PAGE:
Saturday, November 24, 2012

Holy Great Martyr St. Katherine of Alexandria

Today and tomorrow, we celebrate the feast day of my daughter's patron saint, Katherine of Alexandria.

Troparion (Tone 5)
Let us praise the all-lauded and noble bride of Christ,the godly Catherine, the guardian of Sinai and its defense, who is also our support and succour and our help; for with the Holy Spirit's sword she hath silenced brilliantly the clever among the godless; and being crowned as a martyr, she now doth ask great mercy for us all.
Saint Katherine, pray for us.

Thursday, November 15, 2012

More Photos from the Heirarchical Divine Liturgy

Bishop Antoun serving
Tonsuring and elevating Subdeacon Matthew
Vesting Subdeacon Matthew
My first reading
Bishop Antoun with the parish youth

Many thanks to Bridget Akins and Cindy Ralston for the photographs.

St. Matthew the Evangelist

Troparion (Tone 3) 
With zeal, you followed Christ the Master,
who in His goodness, appeared on earth to mankind.
Summoning you from the custom house,
He revealed you as a chosen apostle:
the proclaimer of the Gospel to the whole world!
Therefore, divinely eloquent Matthew,
we honor your precious memory!
Entreat merciful God that He may grant our souls remission of transgressions.

Kontakion (Tone 4) 
Casting aside the bonds of the custom house for the yoke of justice,
you were revealed as an excellent merchant, rich in wisdom from on high.
You proclaimed the word of truth
and roused the souls of the slothful
by writing of the hour of Judgment.

Wednesday, November 14, 2012

Fr. Thomas Hopko Homily At Divine Liturgy - The 17th All American Council of the Orthodox Church in America - Ancient Faith Radio

This homily is outstanding.

Fr. Thomas Hopko Homily At Divine Liturgy - The 17th All American Council of the Orthodox Church in America - Ancient Faith Radio

Chivalry is dead and so are we....

There is an interesting discussion going on at a Lutheran message board I occasionally visit regarding the Koinonia Project in the Lutheran Church Missouri Synod.  It has spilled over into a discussion of the ordination of women and the subordination of women to men in general.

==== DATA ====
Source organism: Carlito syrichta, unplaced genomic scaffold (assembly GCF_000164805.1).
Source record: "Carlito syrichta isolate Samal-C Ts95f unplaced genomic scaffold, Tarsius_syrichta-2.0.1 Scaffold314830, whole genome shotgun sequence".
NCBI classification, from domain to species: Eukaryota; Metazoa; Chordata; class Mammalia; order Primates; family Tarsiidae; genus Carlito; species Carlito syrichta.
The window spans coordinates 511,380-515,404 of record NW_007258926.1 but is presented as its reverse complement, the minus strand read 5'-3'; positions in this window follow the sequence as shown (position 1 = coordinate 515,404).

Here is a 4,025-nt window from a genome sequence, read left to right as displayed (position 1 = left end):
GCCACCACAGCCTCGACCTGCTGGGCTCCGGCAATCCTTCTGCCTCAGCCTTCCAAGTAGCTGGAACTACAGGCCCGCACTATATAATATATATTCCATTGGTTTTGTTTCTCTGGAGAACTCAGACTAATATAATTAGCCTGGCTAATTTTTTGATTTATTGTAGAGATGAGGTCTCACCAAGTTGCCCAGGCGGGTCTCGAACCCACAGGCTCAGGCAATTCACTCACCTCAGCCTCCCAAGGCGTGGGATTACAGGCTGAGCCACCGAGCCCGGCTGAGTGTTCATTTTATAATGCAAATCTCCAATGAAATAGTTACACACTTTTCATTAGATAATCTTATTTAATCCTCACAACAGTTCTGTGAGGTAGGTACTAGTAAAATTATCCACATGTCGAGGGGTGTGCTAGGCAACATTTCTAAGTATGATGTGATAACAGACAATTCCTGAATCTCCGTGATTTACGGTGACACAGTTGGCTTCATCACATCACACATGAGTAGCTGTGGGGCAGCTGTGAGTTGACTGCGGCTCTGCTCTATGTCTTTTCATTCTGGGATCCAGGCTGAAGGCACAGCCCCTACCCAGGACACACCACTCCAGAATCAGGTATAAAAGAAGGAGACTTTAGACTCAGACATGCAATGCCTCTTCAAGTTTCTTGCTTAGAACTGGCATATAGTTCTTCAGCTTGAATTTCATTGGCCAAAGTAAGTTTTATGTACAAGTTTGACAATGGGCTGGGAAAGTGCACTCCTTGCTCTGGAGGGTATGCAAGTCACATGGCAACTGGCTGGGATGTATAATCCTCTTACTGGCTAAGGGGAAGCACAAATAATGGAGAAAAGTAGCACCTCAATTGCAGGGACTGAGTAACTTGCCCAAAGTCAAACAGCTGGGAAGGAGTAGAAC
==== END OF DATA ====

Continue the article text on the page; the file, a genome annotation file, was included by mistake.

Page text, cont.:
This is a topic that has always been of some interest to me, because I think most Christians get it wrong in one direction or another.  Some assume that the Biblical statements of St. Paul about the roles of men and women, both in the Church and in the family, are archaic and should be set aside as relics of a bygone era.  Some even consider St. Paul's words to be misogynist.  Others assume that the same Biblical teachings describe a subordination that is one-sided.  The latter can most often be ascribed to men reading St. Paul's words to wives rather than reading what he has to say to husbands, and women reading St. Paul's words to wives without reading what he has to say to husbands.

I am not going to discuss the greater topic of ordination of women, since the Orthodox Church's position on the matter is very clear and I have no quarrel with it.  However, in the discussion of men having authority over women, my friend Pastor William Weedon made this comment:

[T]hink of how a properly brought up man treats a woman (who is not his wife) - well, at least in years gone by in our culture. Does he remain seated on the subway or rise to give her his seat? Why? Does he open the door for her? Why? Does he help her carry up her groceries? Why? What I'm trying to get at is that there was a time in our culture when men were taught to render a special honor to women simply as women that they did not similarly render to their fellow men (though they were taught to also honor the elderly, male or female). The little things were intended in a sense to be training for the harder moments. That the men remained on the Titanic and the women and the children were given the life-boats. That in times of violence, the men did not shelter behind the women, but were taught to rather shelter the women. It's bigger than a husband toward a wife, though that is always the grounding and the first. But it is precisely this non-reciprocal relationship which runs with "under the authority of" - maybe better stated as "under the protection of"? God intended women to have such a shelter, such a protection. Her father, her brother, her husband, even her neighbor. It's a gift built into the created order. I think our society is in so many ways the poorer for having lost it. It wasn't about putting women down; it was about honoring them. And not just those women who happen to be wives. We've all but lost that.